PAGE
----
2)     We keep our cars a very long time, averaging over 10 years per vehicle.  So we have to like the car enough to want to drive it that long.

3)     The thought of having to pay for and ship two bicycles, four or so extra bags of gear and then trying to figure out how to store the boxes the bikes would go in began to weigh on us.  If we shipped our own car over, one of the options would be to put it into a container, which means you can load the car with all of your stuff.

4)     Although Volvo has a great warranty (4 year and 50,000 miles) and maintenance program (5 years and 50,000 miles) the companies long term viability might eventually be an issue, given they’ve changed owners a couple of times in the last few years.

5)     All Volvo’s run on premium fuel, a forty cent per gallon penalty each time you feel the tank

6)     We just couldn’t fall in love with our Volvo choices as we had with some other purchasing options.

 

The car we’d long liked, and would eventually purchase, is the Toyota Highlander Hybrid.  It has 95 cubic feet of storage behind the front seats, much more than the Volvos.  It averages 25.5 miles per gallon on regular gas versus the Volvo’s average of 20 per gallon on premium.  For the Europe trip alone, the Volvo would run nearly $2,000 more in gasoline expense.  Over the life of the car, approximately 150,000 miles, the difference in gas expense would be about $9,000.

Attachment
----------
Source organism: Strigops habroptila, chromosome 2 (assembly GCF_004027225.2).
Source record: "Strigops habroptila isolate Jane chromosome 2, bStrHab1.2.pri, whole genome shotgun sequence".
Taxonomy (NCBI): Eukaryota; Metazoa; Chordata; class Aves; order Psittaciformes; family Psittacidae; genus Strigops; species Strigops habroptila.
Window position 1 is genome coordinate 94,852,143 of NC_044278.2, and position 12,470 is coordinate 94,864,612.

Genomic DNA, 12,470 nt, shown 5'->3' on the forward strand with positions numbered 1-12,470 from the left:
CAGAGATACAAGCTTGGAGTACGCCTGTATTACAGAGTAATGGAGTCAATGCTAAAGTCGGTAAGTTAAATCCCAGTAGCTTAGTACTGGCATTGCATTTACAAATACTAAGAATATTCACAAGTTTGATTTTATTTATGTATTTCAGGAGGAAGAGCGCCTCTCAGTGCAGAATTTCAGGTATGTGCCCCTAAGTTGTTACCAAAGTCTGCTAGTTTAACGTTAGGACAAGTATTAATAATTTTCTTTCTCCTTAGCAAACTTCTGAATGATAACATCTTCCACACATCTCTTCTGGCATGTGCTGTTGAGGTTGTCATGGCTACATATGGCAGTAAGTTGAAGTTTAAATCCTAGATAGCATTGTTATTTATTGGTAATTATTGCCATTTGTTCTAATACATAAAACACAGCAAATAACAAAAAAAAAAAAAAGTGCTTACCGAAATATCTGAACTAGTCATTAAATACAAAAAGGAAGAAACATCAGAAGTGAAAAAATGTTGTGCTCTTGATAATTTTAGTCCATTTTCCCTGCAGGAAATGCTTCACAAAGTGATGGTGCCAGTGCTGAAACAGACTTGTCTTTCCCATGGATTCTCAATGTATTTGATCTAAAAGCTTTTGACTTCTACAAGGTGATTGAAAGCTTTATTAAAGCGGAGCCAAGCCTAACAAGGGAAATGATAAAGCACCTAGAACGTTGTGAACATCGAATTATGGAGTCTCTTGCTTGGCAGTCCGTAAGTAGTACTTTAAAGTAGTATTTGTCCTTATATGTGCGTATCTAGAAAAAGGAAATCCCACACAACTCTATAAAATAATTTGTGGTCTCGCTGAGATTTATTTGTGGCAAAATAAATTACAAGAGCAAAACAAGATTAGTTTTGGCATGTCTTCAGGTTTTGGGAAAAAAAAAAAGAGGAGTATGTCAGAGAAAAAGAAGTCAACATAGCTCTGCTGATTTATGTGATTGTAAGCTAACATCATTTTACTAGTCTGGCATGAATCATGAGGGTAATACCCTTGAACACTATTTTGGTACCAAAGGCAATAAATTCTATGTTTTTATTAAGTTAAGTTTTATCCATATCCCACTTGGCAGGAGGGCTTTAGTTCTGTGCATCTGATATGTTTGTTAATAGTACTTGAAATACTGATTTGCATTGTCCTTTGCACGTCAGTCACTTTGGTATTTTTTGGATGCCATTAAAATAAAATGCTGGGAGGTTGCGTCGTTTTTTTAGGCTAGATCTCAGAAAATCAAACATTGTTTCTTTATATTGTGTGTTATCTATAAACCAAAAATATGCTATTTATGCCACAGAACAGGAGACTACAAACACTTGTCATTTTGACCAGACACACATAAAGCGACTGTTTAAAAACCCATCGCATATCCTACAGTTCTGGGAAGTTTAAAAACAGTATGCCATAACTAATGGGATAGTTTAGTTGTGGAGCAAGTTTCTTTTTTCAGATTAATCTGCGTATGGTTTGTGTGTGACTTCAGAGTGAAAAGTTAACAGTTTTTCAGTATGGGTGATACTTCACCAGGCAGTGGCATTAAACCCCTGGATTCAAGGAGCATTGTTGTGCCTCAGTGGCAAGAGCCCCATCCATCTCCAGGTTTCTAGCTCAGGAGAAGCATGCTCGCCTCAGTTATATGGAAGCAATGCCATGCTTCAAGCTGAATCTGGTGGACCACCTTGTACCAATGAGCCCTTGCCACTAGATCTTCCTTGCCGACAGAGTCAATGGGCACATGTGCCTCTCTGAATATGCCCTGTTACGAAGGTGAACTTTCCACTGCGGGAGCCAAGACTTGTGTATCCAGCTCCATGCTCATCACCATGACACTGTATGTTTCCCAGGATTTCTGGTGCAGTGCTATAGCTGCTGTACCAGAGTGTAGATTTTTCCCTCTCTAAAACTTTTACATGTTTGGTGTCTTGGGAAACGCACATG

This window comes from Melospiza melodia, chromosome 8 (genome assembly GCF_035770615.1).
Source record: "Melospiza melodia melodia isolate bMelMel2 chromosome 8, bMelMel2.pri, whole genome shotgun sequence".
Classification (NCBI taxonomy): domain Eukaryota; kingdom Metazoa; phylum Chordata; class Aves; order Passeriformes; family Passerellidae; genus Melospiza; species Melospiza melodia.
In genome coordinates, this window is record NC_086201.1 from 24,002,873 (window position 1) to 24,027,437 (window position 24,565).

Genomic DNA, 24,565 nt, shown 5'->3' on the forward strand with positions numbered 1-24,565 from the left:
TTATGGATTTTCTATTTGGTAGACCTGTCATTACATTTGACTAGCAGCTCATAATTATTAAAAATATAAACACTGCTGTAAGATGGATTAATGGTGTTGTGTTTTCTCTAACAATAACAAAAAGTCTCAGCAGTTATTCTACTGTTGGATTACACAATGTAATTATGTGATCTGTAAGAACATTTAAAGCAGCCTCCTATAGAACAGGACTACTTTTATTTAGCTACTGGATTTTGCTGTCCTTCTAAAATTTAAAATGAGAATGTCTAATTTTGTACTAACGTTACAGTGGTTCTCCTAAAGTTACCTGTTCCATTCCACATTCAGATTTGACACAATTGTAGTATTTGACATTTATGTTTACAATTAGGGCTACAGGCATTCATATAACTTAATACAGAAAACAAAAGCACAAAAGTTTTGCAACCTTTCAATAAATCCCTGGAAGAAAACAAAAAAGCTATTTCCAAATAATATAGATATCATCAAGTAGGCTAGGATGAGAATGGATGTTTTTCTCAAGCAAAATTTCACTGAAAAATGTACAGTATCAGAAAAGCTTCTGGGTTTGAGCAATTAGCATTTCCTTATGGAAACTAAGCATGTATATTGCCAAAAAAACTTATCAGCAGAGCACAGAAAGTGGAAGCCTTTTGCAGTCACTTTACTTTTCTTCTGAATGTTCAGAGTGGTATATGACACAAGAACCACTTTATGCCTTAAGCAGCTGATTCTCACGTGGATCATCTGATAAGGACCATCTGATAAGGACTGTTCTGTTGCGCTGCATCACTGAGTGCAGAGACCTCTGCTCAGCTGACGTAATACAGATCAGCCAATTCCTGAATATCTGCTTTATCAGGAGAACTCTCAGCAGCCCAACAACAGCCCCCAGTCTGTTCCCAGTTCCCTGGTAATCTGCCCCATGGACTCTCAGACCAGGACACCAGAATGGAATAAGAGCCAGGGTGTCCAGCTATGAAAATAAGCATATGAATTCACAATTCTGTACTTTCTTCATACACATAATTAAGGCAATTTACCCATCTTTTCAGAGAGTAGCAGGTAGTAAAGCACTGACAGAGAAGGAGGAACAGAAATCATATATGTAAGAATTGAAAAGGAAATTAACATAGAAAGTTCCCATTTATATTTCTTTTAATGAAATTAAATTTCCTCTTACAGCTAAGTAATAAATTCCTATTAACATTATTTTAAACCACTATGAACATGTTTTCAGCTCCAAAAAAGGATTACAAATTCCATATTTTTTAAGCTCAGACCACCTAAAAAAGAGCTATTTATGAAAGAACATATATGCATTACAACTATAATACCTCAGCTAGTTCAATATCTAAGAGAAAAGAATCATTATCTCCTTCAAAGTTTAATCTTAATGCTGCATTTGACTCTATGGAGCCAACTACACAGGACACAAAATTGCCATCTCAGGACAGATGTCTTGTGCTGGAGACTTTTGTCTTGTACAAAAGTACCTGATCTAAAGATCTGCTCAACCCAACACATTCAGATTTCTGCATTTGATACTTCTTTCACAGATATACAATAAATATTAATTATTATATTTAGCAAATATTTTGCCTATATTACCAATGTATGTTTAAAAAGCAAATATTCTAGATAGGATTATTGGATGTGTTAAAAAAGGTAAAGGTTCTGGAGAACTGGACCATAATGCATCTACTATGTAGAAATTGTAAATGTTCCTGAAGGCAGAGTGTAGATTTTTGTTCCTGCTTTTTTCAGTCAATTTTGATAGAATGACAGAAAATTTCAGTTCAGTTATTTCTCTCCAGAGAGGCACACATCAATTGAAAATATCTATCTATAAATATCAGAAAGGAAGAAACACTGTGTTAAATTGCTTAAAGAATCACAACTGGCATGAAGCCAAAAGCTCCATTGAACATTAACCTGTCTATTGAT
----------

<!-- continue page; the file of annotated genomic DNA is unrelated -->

Image

The Highlander with its Bike Racks on Top

Finally, Toyota is one of the leading manufacturers in the business, with a network of dealers worldwide and a reputation for a high quality product.  When you combine this with being able to ship a fully packed car over and the gas mileage differential, we easily fell into the decision to buy the Toyota.

Image

The Highlander with a Cool Hitch Step

Links

NY Times Blog: http://well.blogs.nytimes.com/2010/02/18/how-vacations-affect-your-happiness/

Vacationers Happier, but Most not Happier After a Holiday: http://link.springer.com/article/10.1007%2Fs11482-009-9091-9

Auto Europe Buy Back Cars: http://www.autoeurope.com/buyback_home.cfm

Renault Euro Drive: http://www.renaultusa.com/

Volvo Oversees: http://www.volvocars.com/us/sales-services/sales/volvo_overseas_delivery/pages/default.aspx

Toyota Highlander: http://www.toyota.com/highlander/#!/Welcome